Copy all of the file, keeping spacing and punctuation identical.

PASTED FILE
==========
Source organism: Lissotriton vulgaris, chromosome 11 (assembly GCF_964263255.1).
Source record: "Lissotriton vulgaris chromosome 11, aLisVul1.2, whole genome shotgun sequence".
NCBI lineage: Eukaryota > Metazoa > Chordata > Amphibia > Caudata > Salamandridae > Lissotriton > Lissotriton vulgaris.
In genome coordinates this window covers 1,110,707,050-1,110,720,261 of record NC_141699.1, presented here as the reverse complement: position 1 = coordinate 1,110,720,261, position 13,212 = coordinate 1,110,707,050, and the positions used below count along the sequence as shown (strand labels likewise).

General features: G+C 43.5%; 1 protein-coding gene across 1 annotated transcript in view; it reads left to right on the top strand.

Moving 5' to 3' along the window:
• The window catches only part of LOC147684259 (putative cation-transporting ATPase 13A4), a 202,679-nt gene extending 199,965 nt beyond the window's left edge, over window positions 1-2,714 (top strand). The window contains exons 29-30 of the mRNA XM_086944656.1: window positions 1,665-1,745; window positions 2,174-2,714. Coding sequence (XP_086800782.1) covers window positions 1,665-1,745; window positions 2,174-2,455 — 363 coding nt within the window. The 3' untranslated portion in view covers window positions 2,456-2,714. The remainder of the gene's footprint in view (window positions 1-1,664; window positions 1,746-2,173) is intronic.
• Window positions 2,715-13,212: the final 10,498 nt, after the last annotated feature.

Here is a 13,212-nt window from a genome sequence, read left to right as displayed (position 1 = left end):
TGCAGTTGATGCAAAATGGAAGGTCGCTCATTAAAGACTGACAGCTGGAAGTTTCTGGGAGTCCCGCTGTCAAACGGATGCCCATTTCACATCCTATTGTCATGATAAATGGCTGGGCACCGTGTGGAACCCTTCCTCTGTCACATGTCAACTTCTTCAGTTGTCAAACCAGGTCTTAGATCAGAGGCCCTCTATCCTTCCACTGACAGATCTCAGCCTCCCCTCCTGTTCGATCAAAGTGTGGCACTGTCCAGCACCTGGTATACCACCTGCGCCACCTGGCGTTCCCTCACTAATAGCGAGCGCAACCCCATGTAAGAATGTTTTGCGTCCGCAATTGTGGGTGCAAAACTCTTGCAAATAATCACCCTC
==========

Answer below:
Source organism: Lissotriton vulgaris, chromosome 11 (assembly GCF_964263255.1).
Source record: "Lissotriton vulgaris chromosome 11, aLisVul1.2, whole genome shotgun sequence".
NCBI lineage: Eukaryota > Metazoa > Chordata > Amphibia > Caudata > Salamandridae > Lissotriton > Lissotriton vulgaris.
In genome coordinates this window covers 1,110,707,050-1,110,720,261 of record NC_141699.1, presented here as the reverse complement: position 1 = coordinate 1,110,720,261, position 13,212 = coordinate 1,110,707,050, and the positions used below count along the sequence as shown (strand labels likewise).

General features: G+C 43.5%; 1 protein-coding gene across 1 annotated transcript in view; it reads left to right on the top strand.

Moving 5' to 3' along the window:
• The window catches only part of LOC147684259 (putative cation-transporting ATPase 13A4), a 202,679-nt gene extending 199,965 nt beyond the window's left edge, over window positions 1-2,714 (top strand). The window contains exons 29-30 of the mRNA XM_086944656.1: window positions 1,665-1,745; window positions 2,174-2,714. Coding sequence (XP_086800782.1) covers window positions 1,665-1,745; window positions 2,174-2,455 — 363 coding nt within the window. The 3' untranslated portion in view covers window positions 2,456-2,714. The remainder of the gene's footprint in view (window positions 1-1,664; window positions 1,746-2,173) is intronic.
• Window positions 2,715-13,212: the final 10,498 nt, after the last annotated feature.

Here is a 13,212-nt window from a genome sequence, read left to right as displayed (position 1 = left end):
TGCAGTTGATGCAAAATGGAAGGTCGCTCATTAAAGACTGACAGCTGGAAGTTTCTGGGAGTCCCGCTGTCAAACGGATGCCCATTTCACATCCTATTGTCATGATAAATGGCTGGGCACCGTGTGGAACCCTTCCTCTGTCACATGTCAACTTCTTCAGTTGTCAAACCAGGTCTTAGATCAGAGGCCCTCTATCCTTCCACTGACAGATCTCAGCCTCCCCTCCTGTTCGATCAAAGTGTGGCACTGTCCAGCACCTGGTATACCACCTGCGCCACCTGGCGTTCCCTCACTAATAGCGAGCGCAACCCCATGTAAGAATGTTTTGCGTCCGCAATTGTGGGTGCAAAACTCTTGCAAATAATCACCCTC